1. The Cordoba Foundation is an independent strategic think tank aimed at promoting intercultural dialogue and positive coexistence, through a range of activities including research and publications, training and capacity building, policy briefings and dialogues. The Foundation takes its name from the city of Cordoba. The European metropolis was once a symbol of human excellence and intellectual ingenuity, where cultures, civilizations and ideas thrived. Embodying this spirit, TCF today facilitates the meeting of minds, to advance understanding and respect for one another.

2. Media and interview requests, contact: | 020 8991 3372 |

ENORB Meeting – 12th of November

ENORB Meeting – 12th of November

Advance notice of a special ENORB UK event for Inter Faith Week 2014

WHEN?           Wednesday 12 November 10am – 12 noon

WHO?             Andrew Copson, CEO of the British Humanist Association*

WHAT?           Humanism, Laïcité, Atheism, Secularism across Europe: how do we work together across religious & belief traditions for fair treatment for all?

WHERE?         Europe House, Smith Square, SW1P 3EU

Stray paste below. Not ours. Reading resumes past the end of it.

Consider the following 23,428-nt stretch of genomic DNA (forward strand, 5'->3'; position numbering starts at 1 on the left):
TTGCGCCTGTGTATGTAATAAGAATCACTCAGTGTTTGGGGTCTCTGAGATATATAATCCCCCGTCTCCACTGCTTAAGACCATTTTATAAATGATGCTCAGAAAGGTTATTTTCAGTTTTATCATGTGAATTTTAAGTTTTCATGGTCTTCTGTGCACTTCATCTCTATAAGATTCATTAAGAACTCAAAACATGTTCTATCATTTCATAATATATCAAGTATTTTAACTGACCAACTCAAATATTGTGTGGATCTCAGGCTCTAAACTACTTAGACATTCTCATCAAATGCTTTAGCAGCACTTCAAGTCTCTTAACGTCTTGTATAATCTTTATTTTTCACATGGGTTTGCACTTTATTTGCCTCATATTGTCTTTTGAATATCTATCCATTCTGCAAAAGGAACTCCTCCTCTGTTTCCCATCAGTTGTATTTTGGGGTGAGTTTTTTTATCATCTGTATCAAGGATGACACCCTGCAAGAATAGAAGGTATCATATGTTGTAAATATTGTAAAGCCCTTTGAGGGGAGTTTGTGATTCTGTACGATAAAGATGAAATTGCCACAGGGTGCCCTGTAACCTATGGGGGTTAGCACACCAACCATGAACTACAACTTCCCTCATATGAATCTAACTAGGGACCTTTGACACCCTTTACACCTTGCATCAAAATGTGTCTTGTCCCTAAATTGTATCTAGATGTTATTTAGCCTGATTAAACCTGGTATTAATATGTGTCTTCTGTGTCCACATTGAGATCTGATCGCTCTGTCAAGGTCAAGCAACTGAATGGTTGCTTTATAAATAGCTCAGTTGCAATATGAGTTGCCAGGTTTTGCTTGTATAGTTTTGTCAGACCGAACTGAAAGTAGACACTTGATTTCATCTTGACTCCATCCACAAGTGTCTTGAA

Moazzam Begg exonerated: once again failed anti-terror policies continue to punish innocent citizens

Moazzam Begg exonerated: once again failed anti-terror policies continue to punish innocent citizens

he Cordoba Foundation


1st of October, 2014




The Cordoba Foundation (TCF) welcomes the decision of the Crown Prosecution Service (CPS) to drop all charges of terrorism-related offences against Moazzam Begg. The release from prison today of Begg, once an innocent detainee of Guantanamo Bay, an author and a prominent British human rights campaigner, comes as a great relief to his family and friends, as well as the vast community who knew him and never believed for a second that he might have been guilty. Begg was arrested in the West Midlands, on the 25th of February 2014 on suspicion of “attending a terrorist training camp” and “facilitating terrorism overseas”.

TCF warned at the time that Begg’s arrest was politically-motivated and was the culmination of a long campaign of harassment from the UK authorities, including being prevented from attending events he was invited to abroad and the confiscation of his passport on numerous occasions.

TCF has a long-standing working relationship with Begg and the human rights and advocacy group CAGE. Dr Anas Altikriti, CEO of The Cordoba Foundation said:

“Moazzam is a close aide to The Cordoba Foundation; we have been collaborating on several projects over many years specifically addressing issues relating to human rights violations perpetrated under the pretext of the so-called War on Terror, the criminalisation of the Muslim community, but more importantly, fighting for the rights of those illegally detained. Moazzam is a leading light in this field and is a well-respected personality in not only the British Muslim community but across British society, as the huge numbers of messages of congratulations and celebration show. Indeed, many of those messages were received from all corners of the world”.